We’re not talking property-price-hot (but they look pretty good for that too), we’re talking temperature hot.
Changes to urban landscapes can make suburbs hotter or colder than neighbouring areas.
Where an urban area is hotter than its surrounding areas, it’s called an “urban heat island” effect.
Clever researchers at QUT have modelled five different urban planning scenarios for Brisbane to figure out where the mercury will rise and fall in the years to the come.
Should infill development continue in our inner Brisbane suburbs the following suburbs will be considerably warmer in 2023 compared to their 2004 temperatures:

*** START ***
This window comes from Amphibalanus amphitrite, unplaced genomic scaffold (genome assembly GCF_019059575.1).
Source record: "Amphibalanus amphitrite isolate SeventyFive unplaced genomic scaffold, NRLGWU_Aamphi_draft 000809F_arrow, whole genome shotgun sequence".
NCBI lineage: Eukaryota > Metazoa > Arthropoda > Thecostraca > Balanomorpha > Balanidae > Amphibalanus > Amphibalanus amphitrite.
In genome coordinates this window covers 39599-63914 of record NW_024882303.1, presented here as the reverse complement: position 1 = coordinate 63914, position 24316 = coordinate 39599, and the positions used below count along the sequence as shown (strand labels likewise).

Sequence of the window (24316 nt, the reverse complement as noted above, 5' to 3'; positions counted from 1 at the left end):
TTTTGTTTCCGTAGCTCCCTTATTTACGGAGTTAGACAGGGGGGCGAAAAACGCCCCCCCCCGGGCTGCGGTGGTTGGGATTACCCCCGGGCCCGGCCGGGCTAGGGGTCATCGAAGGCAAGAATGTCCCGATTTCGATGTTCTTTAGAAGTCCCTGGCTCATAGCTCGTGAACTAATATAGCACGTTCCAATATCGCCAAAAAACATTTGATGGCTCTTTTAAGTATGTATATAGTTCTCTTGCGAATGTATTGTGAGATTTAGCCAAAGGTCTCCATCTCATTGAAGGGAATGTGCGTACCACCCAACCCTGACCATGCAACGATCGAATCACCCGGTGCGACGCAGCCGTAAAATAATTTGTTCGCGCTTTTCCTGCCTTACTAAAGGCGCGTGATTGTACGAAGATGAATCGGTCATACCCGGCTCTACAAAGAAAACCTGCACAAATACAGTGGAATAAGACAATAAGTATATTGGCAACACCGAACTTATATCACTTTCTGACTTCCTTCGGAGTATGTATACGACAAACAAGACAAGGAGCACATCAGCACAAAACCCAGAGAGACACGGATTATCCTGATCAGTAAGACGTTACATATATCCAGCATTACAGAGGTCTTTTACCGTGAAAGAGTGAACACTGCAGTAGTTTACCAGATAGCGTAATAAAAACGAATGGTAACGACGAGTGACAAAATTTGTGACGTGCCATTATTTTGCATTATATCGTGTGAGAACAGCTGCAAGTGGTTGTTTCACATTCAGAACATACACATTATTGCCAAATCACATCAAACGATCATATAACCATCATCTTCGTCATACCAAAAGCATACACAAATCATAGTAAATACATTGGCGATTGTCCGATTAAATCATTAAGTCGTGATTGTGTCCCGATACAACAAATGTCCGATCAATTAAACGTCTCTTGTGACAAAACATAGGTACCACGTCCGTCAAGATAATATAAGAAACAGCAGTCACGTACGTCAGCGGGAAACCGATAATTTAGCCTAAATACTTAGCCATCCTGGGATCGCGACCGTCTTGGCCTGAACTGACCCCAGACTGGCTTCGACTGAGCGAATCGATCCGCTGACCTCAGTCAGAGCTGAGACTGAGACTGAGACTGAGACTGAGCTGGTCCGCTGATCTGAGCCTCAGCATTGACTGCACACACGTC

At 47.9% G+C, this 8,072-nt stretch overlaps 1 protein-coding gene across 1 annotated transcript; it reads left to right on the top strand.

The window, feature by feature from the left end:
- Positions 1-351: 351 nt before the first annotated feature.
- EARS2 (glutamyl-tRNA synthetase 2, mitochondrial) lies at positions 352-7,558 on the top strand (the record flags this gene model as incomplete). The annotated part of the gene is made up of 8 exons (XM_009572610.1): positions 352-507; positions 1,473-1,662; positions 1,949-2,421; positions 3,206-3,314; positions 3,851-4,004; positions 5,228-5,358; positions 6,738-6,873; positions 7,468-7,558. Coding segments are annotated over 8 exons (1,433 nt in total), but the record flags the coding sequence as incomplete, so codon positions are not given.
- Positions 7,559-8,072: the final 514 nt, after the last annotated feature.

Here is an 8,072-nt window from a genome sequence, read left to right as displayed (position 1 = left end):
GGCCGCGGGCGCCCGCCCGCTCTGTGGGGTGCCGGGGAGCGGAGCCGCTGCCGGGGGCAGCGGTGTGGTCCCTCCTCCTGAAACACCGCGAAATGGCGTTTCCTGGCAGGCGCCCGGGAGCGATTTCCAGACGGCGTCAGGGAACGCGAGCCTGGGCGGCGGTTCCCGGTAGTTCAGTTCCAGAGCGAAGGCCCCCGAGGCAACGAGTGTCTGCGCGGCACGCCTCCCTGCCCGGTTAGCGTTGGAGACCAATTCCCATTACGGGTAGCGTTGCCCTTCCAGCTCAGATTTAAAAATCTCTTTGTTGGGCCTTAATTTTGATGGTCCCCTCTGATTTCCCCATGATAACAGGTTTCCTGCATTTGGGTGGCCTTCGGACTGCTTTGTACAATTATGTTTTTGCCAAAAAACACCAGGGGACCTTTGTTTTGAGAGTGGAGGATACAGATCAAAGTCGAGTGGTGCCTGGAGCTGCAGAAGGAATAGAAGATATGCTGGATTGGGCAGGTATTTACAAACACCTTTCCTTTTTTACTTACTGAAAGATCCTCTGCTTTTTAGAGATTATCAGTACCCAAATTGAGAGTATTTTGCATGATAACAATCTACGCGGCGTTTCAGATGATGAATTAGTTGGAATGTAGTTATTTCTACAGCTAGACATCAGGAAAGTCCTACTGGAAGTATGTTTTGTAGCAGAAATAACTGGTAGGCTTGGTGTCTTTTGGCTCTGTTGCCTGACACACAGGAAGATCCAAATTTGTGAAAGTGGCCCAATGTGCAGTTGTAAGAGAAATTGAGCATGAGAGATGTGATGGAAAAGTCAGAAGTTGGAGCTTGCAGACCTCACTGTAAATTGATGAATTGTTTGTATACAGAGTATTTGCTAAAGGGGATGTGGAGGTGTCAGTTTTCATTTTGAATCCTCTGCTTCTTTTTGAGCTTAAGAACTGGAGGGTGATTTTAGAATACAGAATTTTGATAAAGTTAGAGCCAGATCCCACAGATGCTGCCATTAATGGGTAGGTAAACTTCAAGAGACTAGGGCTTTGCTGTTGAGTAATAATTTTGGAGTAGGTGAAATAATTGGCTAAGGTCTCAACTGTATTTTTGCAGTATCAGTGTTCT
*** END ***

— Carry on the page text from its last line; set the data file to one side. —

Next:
- Windsor (1.08 degrees warmer)
- Wilston (1.16 degrees)
- Paddington/Milton (1.58 degrees)
However should sprawl development push urban areas outwards, the following suburbs will be significantly cooler:
- Fortitude Valley (-3.08 degrees)
- Spring Hill (-2.27 degrees)
- South Brisbane (-2.23 degrees
The researchers are hoping their findings will help inform future planning policies.
Read the full report on the QUT website.